The “fault” falls on the 38th parallel which, as Il-gu explains during a painful first meeting with his unknowing son, is “the worst thing ever made by stupid men”. The situation is indeed impossible, there is no easy answer for Eun-ga who will have to choose between past love and a present commitment (or, uncomfortably, have that decision made for her by her respective lovers). Kim dramatises their anguish perfectly through the extraordinary performances of his cast during the drawn out, painful encounter in which they attempt to forge a way forward, but Eun-ga, who stands in for her nation, stands to lose all when this same fierce love and understanding between men may cost her everything in tragic gestures of love and sacrifice.


Available on DVD as part of the Korean Film Archive’s Kim Ki-duk box set. Not currently available to stream online.

Five Marines (五人의 海兵 / 5인의 해병, Kim Ki-duk, 1961)

Five Marines posterKorean War films have a very particular tone and flavour often absent from those from elsewhere. As sad and despairing as they can be across the world, war films are generally the realm of macho heroism, men bravely holding back tears and charging forth with unrestrained rage in a quest to avenge their fallen comrades. Korean War films, however, like the majority of the nation’s cinematic output, are tinged with melodrama. These men wail, talk about their mothers, and worry for the future while forging intense bonds of homosocial brotherhood and becoming a battlefield family. The debut feature from Kim Ki-duk, Five Marines (五人의 海兵 / 5인의 해병, O in-ui haebyeong) is a prime example of this approach, eschewing combat scenes for behind the lines ensemble drama as ordinary men attempt to come to terms with the extraordinary situation of war.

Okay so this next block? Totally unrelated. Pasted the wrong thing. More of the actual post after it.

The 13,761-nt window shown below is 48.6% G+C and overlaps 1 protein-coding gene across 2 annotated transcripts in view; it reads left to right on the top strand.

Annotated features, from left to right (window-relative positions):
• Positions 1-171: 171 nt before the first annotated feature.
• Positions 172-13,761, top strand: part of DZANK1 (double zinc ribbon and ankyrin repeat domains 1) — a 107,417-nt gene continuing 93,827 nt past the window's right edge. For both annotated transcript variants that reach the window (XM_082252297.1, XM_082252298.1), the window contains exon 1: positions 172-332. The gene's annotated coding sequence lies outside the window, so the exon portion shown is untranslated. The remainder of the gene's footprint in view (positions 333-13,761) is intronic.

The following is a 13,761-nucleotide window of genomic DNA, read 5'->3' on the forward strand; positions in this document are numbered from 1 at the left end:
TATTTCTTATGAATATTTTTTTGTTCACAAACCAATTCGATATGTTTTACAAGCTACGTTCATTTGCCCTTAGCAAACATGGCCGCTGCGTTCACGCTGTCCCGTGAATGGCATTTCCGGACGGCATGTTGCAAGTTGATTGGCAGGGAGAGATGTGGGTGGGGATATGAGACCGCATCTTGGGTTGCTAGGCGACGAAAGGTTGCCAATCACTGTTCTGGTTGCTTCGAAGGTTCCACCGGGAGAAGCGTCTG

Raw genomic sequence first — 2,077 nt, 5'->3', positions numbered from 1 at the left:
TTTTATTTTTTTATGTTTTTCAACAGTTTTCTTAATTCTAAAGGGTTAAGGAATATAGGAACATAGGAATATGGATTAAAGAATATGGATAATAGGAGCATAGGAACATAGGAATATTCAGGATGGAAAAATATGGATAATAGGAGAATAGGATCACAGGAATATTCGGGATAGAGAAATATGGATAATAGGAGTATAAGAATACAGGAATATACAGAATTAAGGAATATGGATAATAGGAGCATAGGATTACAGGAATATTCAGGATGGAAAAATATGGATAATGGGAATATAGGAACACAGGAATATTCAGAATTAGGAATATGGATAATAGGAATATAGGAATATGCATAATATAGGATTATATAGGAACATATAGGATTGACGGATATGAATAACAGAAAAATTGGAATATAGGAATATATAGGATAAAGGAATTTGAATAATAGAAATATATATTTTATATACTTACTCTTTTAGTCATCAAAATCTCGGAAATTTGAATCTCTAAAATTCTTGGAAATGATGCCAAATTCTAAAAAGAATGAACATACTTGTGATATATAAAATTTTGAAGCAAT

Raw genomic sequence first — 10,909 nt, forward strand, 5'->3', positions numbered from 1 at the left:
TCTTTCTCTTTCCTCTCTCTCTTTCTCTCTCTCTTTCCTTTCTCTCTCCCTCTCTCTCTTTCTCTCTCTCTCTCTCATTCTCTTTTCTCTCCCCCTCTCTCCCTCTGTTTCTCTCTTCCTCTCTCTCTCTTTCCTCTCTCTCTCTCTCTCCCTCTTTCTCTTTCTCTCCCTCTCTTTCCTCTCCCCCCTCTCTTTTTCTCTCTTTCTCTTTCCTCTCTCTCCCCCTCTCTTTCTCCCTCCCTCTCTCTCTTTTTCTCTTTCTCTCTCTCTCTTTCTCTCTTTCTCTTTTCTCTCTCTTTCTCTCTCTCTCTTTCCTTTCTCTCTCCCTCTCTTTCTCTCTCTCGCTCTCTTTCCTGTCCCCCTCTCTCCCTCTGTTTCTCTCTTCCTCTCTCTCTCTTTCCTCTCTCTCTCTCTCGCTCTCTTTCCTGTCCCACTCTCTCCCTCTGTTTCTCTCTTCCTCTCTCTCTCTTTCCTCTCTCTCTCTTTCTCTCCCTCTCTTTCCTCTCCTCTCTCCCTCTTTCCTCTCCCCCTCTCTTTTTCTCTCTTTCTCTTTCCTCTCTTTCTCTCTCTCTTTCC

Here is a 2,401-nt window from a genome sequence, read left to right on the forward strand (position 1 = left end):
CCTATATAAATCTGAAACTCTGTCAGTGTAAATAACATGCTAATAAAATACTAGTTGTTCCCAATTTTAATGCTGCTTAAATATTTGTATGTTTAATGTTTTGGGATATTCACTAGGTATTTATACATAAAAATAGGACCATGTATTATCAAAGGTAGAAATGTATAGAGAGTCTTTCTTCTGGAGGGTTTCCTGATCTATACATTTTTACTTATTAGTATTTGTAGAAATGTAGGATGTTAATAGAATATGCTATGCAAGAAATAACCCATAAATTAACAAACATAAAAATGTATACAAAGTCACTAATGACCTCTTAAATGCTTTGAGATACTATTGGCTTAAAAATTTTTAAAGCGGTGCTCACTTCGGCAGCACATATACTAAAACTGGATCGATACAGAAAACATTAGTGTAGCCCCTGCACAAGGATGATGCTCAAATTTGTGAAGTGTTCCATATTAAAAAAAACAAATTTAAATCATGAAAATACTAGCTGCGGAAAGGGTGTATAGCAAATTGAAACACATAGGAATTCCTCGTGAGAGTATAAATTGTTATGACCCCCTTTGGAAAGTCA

Stock footage of the battlefield eventually gives way to a small squadron of marines digging trenches and at constant risk of ambush by Chinese forces. The main drama revolves around lieutenant Deok-su (Shin Young-kyun) who is the son of the company commander but there has long been bad feeling between the two men as Deok-su has always felt that his father favoured his brother, Deok-han (Choe Bong), and never really loved him. Meanwhile we’re introduced to another four marines – intellectual Jeong-guk (Choi Moo-ryong), Ju-han (Flyboy / Gwak Gyu-seok) – a father of five from Seoul, farm boy Yeong-seon (Park Nou-sik), and mother’s boy with anger issues Hun-gu (Hwang Hae). Following the death of two comrades, the squad of five is sent on a daring missing into enemy territory to blow up an arms depot through which they aim to make the sacrifice their friends have made in some way meaningful.